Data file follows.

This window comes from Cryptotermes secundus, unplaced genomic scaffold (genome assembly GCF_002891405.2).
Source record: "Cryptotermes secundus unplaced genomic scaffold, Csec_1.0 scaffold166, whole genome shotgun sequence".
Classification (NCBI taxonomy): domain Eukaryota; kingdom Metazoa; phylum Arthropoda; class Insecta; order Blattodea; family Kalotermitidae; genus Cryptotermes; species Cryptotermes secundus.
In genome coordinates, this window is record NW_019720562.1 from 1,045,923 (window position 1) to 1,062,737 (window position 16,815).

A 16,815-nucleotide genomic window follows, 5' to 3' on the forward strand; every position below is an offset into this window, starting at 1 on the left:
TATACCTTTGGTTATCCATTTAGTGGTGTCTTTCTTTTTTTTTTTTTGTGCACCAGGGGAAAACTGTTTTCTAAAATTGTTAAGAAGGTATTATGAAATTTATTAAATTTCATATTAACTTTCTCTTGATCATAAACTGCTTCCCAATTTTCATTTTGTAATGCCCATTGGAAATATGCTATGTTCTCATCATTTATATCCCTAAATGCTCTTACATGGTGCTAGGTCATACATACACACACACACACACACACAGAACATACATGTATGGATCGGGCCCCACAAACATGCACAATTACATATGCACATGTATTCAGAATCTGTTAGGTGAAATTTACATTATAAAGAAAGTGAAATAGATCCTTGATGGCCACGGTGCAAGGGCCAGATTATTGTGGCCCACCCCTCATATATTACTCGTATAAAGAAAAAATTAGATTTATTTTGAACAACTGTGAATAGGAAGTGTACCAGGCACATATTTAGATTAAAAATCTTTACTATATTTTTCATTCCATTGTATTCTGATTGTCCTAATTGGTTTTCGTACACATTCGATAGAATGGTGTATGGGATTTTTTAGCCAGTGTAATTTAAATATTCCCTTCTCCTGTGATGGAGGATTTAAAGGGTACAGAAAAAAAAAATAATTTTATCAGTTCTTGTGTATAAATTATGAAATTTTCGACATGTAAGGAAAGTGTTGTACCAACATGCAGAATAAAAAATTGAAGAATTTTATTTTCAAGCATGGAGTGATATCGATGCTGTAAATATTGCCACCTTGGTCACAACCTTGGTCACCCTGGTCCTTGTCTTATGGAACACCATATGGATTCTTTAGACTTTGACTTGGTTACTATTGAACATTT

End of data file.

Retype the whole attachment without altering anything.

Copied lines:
This window comes from Cryptotermes secundus, unplaced genomic scaffold (genome assembly GCF_002891405.2).
Source record: "Cryptotermes secundus unplaced genomic scaffold, Csec_1.0 scaffold166, whole genome shotgun sequence".
Classification (NCBI taxonomy): domain Eukaryota; kingdom Metazoa; phylum Arthropoda; class Insecta; order Blattodea; family Kalotermitidae; genus Cryptotermes; species Cryptotermes secundus.
In genome coordinates, this window is record NW_019720562.1 from 1,045,923 (window position 1) to 1,062,737 (window position 16,815).

A 16,815-nucleotide genomic window follows, 5' to 3' on the forward strand; every position below is an offset into this window, starting at 1 on the left:
TATACCTTTGGTTATCCATTTAGTGGTGTCTTTCTTTTTTTTTTTTTGTGCACCAGGGGAAAACTGTTTTCTAAAATTGTTAAGAAGGTATTATGAAATTTATTAAATTTCATATTAACTTTCTCTTGATCATAAACTGCTTCCCAATTTTCATTTTGTAATGCCCATTGGAAATATGCTATGTTCTCATCATTTATATCCCTAAATGCTCTTACATGGTGCTAGGTCATACATACACACACACACACACACACAGAACATACATGTATGGATCGGGCCCCACAAACATGCACAATTACATATGCACATGTATTCAGAATCTGTTAGGTGAAATTTACATTATAAAGAAAGTGAAATAGATCCTTGATGGCCACGGTGCAAGGGCCAGATTATTGTGGCCCACCCCTCATATATTACTCGTATAAAGAAAAAATTAGATTTATTTTGAACAACTGTGAATAGGAAGTGTACCAGGCACATATTTAGATTAAAAATCTTTACTATATTTTTCATTCCATTGTATTCTGATTGTCCTAATTGGTTTTCGTACACATTCGATAGAATGGTGTATGGGATTTTTTAGCCAGTGTAATTTAAATATTCCCTTCTCCTGTGATGGAGGATTTAAAGGGTACAGAAAAAAAAAATAATTTTATCAGTTCTTGTGTATAAATTATGAAATTTTCGACATGTAAGGAAAGTGTTGTACCAACATGCAGAATAAAAAATTGAAGAATTTTATTTTCAAGCATGGAGTGATATCGATGCTGTAAATATTGCCACCTTGGTCACAACCTTGGTCACCCTGGTCCTTGTCTTATGGAACACCATATGGATTCTTTAGACTTTGACTTGGTTACTATTGAACATTT